Changing to a different brokerage is a big decision. Instability — or too much mobility — not only dilutes your personal brand but also causes a lack of confidence in your clients. Here’s the questions to ask before your next move to ensure it’s really in your favor.

This article was updated Nov. 8, 2022.

In real estate, it’s common for agents to change brokerages often, sometimes too often.

They might quickly change business cards because they are blinded by “shiny new object” syndrome when new companies come to town and offer snazzy technology (not yet implemented or proven to work) or a piece of the “rock” that might later turn out to be a sand dune. Others may prefer to throw blame balls at the teams or companies they work with because their personal performance is lacking.

Don’t misunderstand what I’m saying. Speaking from firsthand experience, I certainly understand the need to move brokerages on occasion. I am contemporary enough to know that the days of a person staying at one job or company for a lifetime are long gone.

Certainly, it is the norm for any of us to make a few upward moves over a period of time as we ascend in our profession. But there’s a difference between chasing the greener grass and authentic shifts toward career success.

Changing firms is a big decision. Instability — or too much mobility — not only dilutes our personal brand but also causes a lack of confidence in our clients.

Therefore, if you find yourself discontent (again) in your current firm, or if you are considering moving to a new brokerage, here are eight questions (and a few that spring off of those) to consider before you move.

The 8 important questions before moving firms

  1. Understand your “why.” What needs do you currently have that are not being met at your existing company?
  2. Clearly discuss these needs with your current broker. In other words, have you given your current company the opportunity to make changes? And if yes, what is the timeline for these changes to be implemented?
  3. If you choose to leave, thoroughly vet your new company, and ask yourself, is the new firm aligned with my personal brand? Is it a company where I can become the best definition of myself?
  4. Can your new company guarantee your needs will be met? And what happens if it doesn’t perform?
  5. Does this new company have the track record that proves they are a rockstar versus a karaoke singer? Meaning, will it be a group you just “work” for/with? Or will they become a family you can grow and expand with, and more importantly, a company that will be there for you when the market fluctuates? Are they interested in “you” as an agent or broker? Or are they just after your market share? Do they have the infrastructure to withstand the market changes? And do they have the capital committed to offer the ongoing support required for sustainability even in a down market?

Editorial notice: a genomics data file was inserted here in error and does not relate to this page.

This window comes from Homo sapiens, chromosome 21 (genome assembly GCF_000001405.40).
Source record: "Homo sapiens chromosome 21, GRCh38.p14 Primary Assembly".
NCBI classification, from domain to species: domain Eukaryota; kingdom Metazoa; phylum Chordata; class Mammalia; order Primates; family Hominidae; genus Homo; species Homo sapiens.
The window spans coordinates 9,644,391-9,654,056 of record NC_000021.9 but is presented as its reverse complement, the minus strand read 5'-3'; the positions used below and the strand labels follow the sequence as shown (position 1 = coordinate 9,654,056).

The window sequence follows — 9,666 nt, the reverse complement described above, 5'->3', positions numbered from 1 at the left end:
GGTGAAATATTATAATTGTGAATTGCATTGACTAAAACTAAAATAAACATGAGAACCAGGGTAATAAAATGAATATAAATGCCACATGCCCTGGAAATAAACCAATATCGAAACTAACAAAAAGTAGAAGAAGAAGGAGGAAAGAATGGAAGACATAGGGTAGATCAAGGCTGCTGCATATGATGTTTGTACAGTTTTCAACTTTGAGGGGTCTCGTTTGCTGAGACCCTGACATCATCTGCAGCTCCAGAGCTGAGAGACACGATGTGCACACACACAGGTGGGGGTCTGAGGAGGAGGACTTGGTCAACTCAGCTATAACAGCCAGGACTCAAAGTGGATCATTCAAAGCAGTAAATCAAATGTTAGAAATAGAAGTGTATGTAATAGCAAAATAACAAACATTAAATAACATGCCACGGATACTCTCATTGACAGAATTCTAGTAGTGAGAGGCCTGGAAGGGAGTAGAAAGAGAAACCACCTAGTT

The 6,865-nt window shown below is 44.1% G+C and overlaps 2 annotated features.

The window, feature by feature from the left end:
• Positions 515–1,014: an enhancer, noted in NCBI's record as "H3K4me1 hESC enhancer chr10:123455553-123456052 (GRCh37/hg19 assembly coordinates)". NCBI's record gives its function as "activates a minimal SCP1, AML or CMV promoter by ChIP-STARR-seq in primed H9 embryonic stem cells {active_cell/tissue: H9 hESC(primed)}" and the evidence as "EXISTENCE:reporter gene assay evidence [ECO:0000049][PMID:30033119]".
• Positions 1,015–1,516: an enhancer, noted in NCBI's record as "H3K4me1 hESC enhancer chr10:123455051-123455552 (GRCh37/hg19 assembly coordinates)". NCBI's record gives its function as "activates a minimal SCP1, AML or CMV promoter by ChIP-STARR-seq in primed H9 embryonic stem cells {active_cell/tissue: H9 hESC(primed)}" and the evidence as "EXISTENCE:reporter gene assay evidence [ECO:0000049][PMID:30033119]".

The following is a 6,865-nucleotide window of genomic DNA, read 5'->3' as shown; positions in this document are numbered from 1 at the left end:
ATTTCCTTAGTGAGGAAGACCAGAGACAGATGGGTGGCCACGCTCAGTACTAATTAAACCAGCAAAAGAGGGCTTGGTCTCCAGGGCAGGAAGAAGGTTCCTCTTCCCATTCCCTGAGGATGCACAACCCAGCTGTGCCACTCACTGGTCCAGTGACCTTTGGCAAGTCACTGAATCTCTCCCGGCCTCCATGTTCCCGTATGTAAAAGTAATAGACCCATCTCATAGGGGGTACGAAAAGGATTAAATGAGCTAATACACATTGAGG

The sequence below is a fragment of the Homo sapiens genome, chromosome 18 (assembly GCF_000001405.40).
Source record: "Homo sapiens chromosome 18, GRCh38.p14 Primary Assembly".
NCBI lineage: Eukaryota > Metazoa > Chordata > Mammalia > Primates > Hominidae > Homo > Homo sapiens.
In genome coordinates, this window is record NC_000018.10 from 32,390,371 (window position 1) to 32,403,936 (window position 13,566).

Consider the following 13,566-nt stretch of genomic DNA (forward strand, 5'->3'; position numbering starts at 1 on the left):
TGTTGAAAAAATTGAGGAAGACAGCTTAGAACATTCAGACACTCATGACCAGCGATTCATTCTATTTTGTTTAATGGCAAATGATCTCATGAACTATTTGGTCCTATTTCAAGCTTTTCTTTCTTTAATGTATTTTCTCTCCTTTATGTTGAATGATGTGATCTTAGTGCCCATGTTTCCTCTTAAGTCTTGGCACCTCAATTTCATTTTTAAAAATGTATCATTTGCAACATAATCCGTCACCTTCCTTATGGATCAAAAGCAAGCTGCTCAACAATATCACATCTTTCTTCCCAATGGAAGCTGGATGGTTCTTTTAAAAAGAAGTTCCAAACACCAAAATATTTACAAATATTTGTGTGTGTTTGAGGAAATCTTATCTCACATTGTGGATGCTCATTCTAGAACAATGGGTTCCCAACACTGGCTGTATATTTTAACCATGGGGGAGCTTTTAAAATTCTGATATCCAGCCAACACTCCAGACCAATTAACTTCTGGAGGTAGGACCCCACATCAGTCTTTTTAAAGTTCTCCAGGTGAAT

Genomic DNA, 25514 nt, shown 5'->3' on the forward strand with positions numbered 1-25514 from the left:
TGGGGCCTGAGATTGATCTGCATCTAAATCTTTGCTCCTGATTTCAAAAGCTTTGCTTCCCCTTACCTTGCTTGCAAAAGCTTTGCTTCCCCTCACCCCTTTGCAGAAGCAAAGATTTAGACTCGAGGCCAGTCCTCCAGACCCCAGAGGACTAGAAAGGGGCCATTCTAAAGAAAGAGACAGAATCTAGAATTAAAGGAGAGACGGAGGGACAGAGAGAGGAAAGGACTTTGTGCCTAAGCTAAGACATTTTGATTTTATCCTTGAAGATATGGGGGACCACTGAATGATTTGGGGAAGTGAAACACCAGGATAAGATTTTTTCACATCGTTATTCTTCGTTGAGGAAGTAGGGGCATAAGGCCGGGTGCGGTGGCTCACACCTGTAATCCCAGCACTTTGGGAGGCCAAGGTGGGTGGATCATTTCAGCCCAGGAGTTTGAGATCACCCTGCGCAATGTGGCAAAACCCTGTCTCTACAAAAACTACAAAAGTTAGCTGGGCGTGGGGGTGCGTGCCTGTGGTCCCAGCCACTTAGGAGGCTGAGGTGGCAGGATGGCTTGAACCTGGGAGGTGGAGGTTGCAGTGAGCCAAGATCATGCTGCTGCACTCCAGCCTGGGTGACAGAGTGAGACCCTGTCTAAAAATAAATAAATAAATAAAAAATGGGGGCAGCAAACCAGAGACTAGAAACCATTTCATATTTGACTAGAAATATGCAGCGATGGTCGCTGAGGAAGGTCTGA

6. Is your decision to leave fear-based, or is it truly what’s best for you and your future? Fear-based decisions rarely work out for anyone. And is this move truly a better opportunity or a promise of things based on false assurances?
  7. The things that are enticing you to leave, are they a short-term bandage or a long-term solution?
  8. Is your change rooted in clarity and strategic movement, or is your ego in the way? (Check your ego: Is it pouting because you didn’t get your way, and now, you are taking your marbles elsewhere? Is it keeping you on a never-ending game of musical chairs? Is it always looking for the next best thing rather than buckling down and appreciating what you have?)

When things don’t go our way, it is easy for us to blame everyone but ourselves. But at the end of the day, we are all responsible for our own professional and personal success.

Maturity is learning that success and happiness is not found in every new shiny object that comes knocking at our door, but instead having the wisdom to see opportunities for what they really are.

If you find the time is right for you to make that move, make sure you do it with dignity and class — not like a thief in the night, letting your boss know that you have moved on by walking into an empty office in the morning.

Remember, the grass is not always greener on the other side; most of the time it turns out to be AstroTurf. So, an important question before you jump is, where will you sit when the music stops playing?

Spyro Kemble is a Realtor with Surterre Properties/Relegance Group in Orange County, California. Follow him on Instagram or connect with him on LinkedIn.

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